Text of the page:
Monk CS, Telzer EH, Mogg K, Bradley BP, Mai XQ, Louro HMC et al. Amygdala and ventrolateral prefrontal cortex activation to masked angry faces in children and adolescents with generalized anxiety disorder. Arch Gen Psychiat 65: 568-576

Department of Psychology, University of Michigan, 530 Church St, Ann Arbor, MI 48109-1043, USA.
Archives of general psychiatry (Impact Factor: 13.75). 06/2008; 65(5):568-76. DOI: 10.1001/archpsyc.65.5.568
Source: PubMed

ABSTRACT Vigilance for threat is a key feature of generalized anxiety disorder (GAD). The amygdala and the ventrolateral prefrontal cortex constitute a neural circuit that is responsible for detection of threats. Disturbed interactions between these structures may underlie pediatric anxiety. To date, no study has selectively examined responses to briefly presented threats in GAD or in pediatric anxiety.
To investigate amygdala and ventrolateral prefrontal cortex activation during processing of briefly presented threats in pediatric GAD.
Case-control study.
Government clinical research institute.
Youth volunteers, 17 with GAD and 12 without a psychiatric diagnosis.
We used functional magnetic resonance imaging to measure blood oxygenation level-dependent signal. During imaging, subjects performed an attention-orienting task with rapidly presented (17 milliseconds) masked emotional (angry or happy) and neutral faces.
When viewing masked angry faces, youth with GAD relative to comparison subjects showed greater right amygdala activation that positively correlated with anxiety disorder severity. Moreover, in a functional connectivity (psychophysiological interaction) analysis, the right amygdala and the right ventrolateral prefrontal cortex showed strong negative coupling specifically to masked angry faces. This negative coupling tended to be weaker in youth with GAD than in comparison subjects.
Youth with GAD have hyperactivation of the amygdala to briefly presented masked threats. The presence of threat-related negative connectivity between the right ventrolateral prefrontal cortex and the amygdala suggests that the prefrontal cortex modulates the amygdala response to threat. In pediatric GAD, amygdala hyperresponse occurs in the absence of a compensatory increase in modulation by the ventrolateral prefrontal cortex.

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Available from: Brendan Patrick Bradley, Aug 20, 2015
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    • "during early, rapid processing of emotions (Monk et al., 2008; Nomura et al., 2004). Aberrant automatic processing of emotional faces (e.g., angry, happy faces) may contribute to the mood dysregulation and interpersonal difficulties in irritable youth. "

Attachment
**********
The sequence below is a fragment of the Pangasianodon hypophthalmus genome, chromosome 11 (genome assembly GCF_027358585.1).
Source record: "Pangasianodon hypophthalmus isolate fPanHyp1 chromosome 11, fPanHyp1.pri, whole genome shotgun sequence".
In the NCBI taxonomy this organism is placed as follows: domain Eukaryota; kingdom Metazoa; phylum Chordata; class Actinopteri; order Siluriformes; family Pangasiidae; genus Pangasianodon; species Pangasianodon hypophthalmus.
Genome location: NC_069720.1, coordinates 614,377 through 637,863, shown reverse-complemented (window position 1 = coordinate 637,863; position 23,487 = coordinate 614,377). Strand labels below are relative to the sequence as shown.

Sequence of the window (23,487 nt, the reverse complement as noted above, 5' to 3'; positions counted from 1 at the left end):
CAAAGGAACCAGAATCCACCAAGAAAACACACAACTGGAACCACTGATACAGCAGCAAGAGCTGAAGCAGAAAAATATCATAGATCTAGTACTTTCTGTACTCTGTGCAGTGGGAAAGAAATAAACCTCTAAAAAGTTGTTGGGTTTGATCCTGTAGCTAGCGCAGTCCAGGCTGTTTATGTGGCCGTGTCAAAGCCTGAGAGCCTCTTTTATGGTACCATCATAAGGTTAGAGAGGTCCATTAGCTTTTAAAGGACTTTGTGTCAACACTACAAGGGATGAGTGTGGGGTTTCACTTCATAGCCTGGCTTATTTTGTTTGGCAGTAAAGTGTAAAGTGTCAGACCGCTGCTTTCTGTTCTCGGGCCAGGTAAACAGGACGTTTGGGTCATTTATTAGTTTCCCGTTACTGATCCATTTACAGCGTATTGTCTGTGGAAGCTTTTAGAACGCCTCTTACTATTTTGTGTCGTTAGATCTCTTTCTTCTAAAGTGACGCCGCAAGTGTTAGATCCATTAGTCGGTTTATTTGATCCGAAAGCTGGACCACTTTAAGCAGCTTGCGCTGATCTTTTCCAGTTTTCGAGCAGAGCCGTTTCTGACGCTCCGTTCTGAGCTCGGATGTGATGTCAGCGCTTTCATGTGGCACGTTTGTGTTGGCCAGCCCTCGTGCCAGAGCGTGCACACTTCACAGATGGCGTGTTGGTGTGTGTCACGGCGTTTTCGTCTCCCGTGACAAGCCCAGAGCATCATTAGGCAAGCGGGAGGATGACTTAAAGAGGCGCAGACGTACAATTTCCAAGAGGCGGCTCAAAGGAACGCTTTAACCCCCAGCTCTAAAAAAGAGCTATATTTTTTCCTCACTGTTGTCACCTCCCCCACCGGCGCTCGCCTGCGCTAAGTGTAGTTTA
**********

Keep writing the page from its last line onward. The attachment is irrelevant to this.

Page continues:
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    ABSTRACT: Reproducibility of results is important in improving the robustness of conclusions drawn from research, particularly in fMRI. In this study, we aim to replicate a previous study on the neural correlates of face emotion processing above and below awareness level using an independent sample of youth with severe mood dysregulation (SMD) and healthy volunteers (HV). We collected fMRI data in 17 SMD and 20 HV, using an affective priming paradigm with masked (17ms) and unmasked (187ms) faces (angry, happy, neutral, blank oval). When processing masked and unmasked angry faces, SMD patients exhibited increased activation in the parahippocampal gyrus and superior temporal gyrus relative to HV. When processing masked and unmasked happy faces, SMD patients showed decreased activation in the insula, parahippocampal gyrus, and thalamus compared to HV. During masked face processing in general across emotions, youth with SMD showed greater ventromedial prefrontal cortex (vmPFC) activation relative to HV. Perturbed activation in emotion processing areas (e.g., insula, parahippocampal gyrus, superior temporal gyrus, thalamus) manifest as hyper-sensitivity towards negative emotions and hypo-sensitivity towards positive emotions may be important in the etiology and maintenance of irritability, aggression, and depressive symptoms in SMD. vmPFC dysfunction may mediate over-reactivity to face emotions associated with irritability. Published by Oxford University Press 2015. This work is written by US Government employees and is in the public domain in the US.
    Social Cognitive and Affective Neuroscience 07/2015; DOI:10.1093/scan/nsv087 · 5.88 Impact Factor
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    • "many features of early stress models that make them amenable to translation across species . Specifically , neural circuits that are affected by early stress , and those which support fear learning and attachment , are highly preserved across different species ( e . g . , rodents and primates ; Lissek et al . , 2005 ; Milad et al . , 2008 , 2009 ; Monk et al . , 2008 ) . Also , the infant - caregiver relationship is critical for infant survival in all altricial mammals ( due to complete dependence upon the caregiver at birth ) , suggesting that maternal - deprivation / separation and abuse represent ecologically valid models of disruption in exposure to a species - expected stimulus ."